Wunderwall Initiative Promotes Emerging Artists

By Kitty Jackson - Saturday, April 4, 2020
Wunderwall Initiative Promotes Emerging Artists

As the art world experiences unprecedented upheaval and lack of income, initiatives that support artists and champion new names in the industry are helping to bring attention to the work of the artists themselves.

Image: Plus One Gallery, Rose-colored glasses

 

As the art world experiences unprecedented upheaval and lack of income, initiatives that support artists and champion new names in the industry are helping to bring attention to the work of the artists themselves. 

One such initiative is The Wunderwall, a constantly evolving wall of art from new and emerging artists a the Sofie Van de Velde gallery in Antwerp, Belgium. The art works are in various media and styles and during the next few months, a percentage of the sales from all of the works will be donated to local food banks. 

 

Raoul Fanden Boom, TheWunderwall

 

“We have noticed a larger growing group of collectors who are specifically looking for young and emerging artists,” says Sofie. “As a result, we have moved this format into our galleries, where we have devoted a space to a constantly-changing Wunderwall.”

“In our gallery space, shared with PLUS-ONE Gallery, we reserve the central wall mainly for artists who are not (yet) bound to a gallery, and we invite them to show their recent works. This Wunderwall project forms the common ground between emerging artists, who are looking for visibility, and young collectors, who are looking for new discoveries.”

The project started last year, when the gallery presented an entire wall of smaller artworks during a group exhibition titled ‘Looking at the world through rose colored glasses’. 

 

 Plus One Gallery, Rose colored glasses

 

Since then it has grown into an independent project, initiated by Gallery Sofie Van de Velde and PLUS-ONE Gallery. “Every six weeks, we show another artist or artist-collective,” says Sofie. “The Wunderwall has become a third layer in our gallery’s program. It is an in-depth manifestation of our belief in collaborations. Our aspiration for the Wunderwall is to create an independent and dynamic platform that has its own identity.”

The focus of the Wunderwall is on artists who are not yet bound to a gallery. “We have never had to ‘convince’ an artist to participate,” says Sofie. “We have an interest in certain emerging artists or artist-collectives and have asked them if they would like to present their artworks in the gallery. For them it’s a way to professionalize their artistic practice, as we are offering professional help with practical manners, such as photographing and determining prices. They also get access to an established gallery’s network to sell their works.”

 

Only foxes get married in the rain, The Wunderwall

 

For the gallery, it’s a great way to encounter new artists and make new discoveries.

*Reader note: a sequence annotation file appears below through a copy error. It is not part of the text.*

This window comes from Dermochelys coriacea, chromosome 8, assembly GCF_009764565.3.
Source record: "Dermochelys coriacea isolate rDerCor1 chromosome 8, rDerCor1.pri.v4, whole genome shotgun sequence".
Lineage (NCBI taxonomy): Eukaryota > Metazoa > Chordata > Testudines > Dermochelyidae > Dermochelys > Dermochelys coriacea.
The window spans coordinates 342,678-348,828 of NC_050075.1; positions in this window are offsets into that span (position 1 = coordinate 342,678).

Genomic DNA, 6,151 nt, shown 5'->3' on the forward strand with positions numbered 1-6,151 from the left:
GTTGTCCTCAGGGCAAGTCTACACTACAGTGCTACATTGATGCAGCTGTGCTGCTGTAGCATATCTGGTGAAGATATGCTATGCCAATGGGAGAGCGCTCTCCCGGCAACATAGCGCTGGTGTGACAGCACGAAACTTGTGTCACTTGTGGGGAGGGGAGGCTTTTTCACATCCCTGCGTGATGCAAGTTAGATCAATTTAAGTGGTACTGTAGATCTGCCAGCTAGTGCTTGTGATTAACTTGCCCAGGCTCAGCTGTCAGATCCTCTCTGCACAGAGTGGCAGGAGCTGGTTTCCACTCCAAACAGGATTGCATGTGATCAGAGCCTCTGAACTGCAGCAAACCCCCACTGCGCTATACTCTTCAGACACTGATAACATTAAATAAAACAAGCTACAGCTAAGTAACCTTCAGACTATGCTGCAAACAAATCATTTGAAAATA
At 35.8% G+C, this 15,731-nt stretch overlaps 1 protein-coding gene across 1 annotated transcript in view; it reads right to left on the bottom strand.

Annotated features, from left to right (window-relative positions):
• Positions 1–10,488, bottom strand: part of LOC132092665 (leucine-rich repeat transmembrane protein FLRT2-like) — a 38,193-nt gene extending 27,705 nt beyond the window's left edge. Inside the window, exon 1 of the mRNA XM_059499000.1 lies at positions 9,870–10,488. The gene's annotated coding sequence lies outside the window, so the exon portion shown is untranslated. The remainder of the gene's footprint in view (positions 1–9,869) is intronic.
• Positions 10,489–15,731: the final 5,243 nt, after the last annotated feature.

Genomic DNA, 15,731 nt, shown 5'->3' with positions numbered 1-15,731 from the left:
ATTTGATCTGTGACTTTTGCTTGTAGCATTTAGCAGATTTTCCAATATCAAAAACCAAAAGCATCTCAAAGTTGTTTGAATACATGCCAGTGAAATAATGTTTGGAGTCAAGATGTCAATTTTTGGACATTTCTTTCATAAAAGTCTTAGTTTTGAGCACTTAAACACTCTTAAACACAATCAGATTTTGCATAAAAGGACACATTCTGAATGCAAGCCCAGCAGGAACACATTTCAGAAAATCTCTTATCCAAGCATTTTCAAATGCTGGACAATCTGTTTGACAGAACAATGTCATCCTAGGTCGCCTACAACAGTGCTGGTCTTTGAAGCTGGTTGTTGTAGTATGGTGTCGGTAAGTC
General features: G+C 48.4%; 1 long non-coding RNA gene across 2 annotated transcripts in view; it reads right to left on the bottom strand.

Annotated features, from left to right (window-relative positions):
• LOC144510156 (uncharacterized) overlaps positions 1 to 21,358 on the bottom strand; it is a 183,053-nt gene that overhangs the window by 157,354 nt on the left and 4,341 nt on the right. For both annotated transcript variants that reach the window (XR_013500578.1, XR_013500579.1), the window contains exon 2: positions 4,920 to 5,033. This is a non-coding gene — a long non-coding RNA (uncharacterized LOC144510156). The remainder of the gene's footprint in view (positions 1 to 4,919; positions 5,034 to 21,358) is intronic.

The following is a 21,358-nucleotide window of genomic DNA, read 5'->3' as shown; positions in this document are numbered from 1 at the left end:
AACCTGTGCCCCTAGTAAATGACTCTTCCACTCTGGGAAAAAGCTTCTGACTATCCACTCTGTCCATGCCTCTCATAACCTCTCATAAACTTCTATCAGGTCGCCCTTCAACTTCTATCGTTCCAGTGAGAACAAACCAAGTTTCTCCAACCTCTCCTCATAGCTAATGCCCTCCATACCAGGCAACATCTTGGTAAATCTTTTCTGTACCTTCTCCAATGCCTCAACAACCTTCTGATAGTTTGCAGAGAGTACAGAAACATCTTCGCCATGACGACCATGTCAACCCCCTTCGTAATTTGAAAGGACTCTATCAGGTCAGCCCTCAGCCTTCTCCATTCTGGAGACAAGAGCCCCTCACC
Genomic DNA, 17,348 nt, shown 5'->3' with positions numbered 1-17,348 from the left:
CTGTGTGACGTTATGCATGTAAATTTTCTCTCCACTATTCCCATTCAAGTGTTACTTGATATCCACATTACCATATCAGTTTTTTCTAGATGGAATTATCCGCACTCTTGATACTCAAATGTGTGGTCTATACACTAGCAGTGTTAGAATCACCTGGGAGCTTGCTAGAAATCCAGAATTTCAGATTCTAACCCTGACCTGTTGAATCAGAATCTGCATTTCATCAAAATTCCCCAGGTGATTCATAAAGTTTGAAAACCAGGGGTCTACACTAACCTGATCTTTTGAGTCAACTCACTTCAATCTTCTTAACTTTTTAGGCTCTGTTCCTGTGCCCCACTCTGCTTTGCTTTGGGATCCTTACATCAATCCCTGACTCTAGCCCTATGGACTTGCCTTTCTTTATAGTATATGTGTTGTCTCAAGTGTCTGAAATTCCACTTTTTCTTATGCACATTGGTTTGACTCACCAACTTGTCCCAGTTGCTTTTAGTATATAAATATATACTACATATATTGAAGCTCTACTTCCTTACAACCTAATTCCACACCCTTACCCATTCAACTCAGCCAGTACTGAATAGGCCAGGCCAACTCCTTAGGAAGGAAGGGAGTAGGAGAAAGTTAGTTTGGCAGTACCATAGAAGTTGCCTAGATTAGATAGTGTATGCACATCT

“At the moment, we receive many applications by young artists to present on the Wunderwall. We mainly look for emerging artists through recommendations from artists or curators who we know, or we will approach people we have seen ourselves in exhibitions and fairs or online.”

And Sofie believes the Wunderwall addresses a real need. “There are several people that have never set foot in a gallery because they fear sky-rocket prices. But now that we are all confined to our homes, people feel the need to make their space feel cozy. Our goal is to lower the threshold. Art doesn’t have to cost a lot of money. We’ve just launched a new project called ‘Art Feeds’ that deals with those needs. I think there are a lot of opportunities to show art to people who were initially not open to it, maybe now more than ever.”

 

Felix De Clerck, TheWunderwall

 

There is no doubt that COVID-19 is causing an evolution in the art world, and Sofie agrees that following this crisis, the industry will be completely different. “I fear nothing will be the same, but t’s impossible to predict the future, we are looking at the situation from day to day.”

“Reality shows that every setback holds opportunities for something new. So we continue to discover opportunities in everything. I predict that people will be more careful, that there will be less traveling in the first instance, so people will spend more time in their own environment. There will be less art fairs. Galleries may orient themselves differently.”

“My hypothesis is that the focus will shift to the local market. More than ever, people will try to put their own environment in the world via on-line marketing, but also through personal contacts. We are calling each other, more than ever, to share tips and to hear clients. But that's necessary; everything needs to get more personal now. I feel that the essence is important again.”

 

Kitty Jackson has worked as an arts journalist and writer for more than 10 years. She began her career as an Editorial Assistant at WhatsOnStage.com before moving to IdeasTap to become Assistant Editor. After four years Kitty moved towards digital content and began working with leading PR firm PHA Media, helping them to establish a digital department before moving to iProspect, where she was embedded within the digital content team creating content for leading brands including The Body Shop, Thomas Cook and British Gas. Kitty is now excited to return to the world of arts journalism at ArtDependence.

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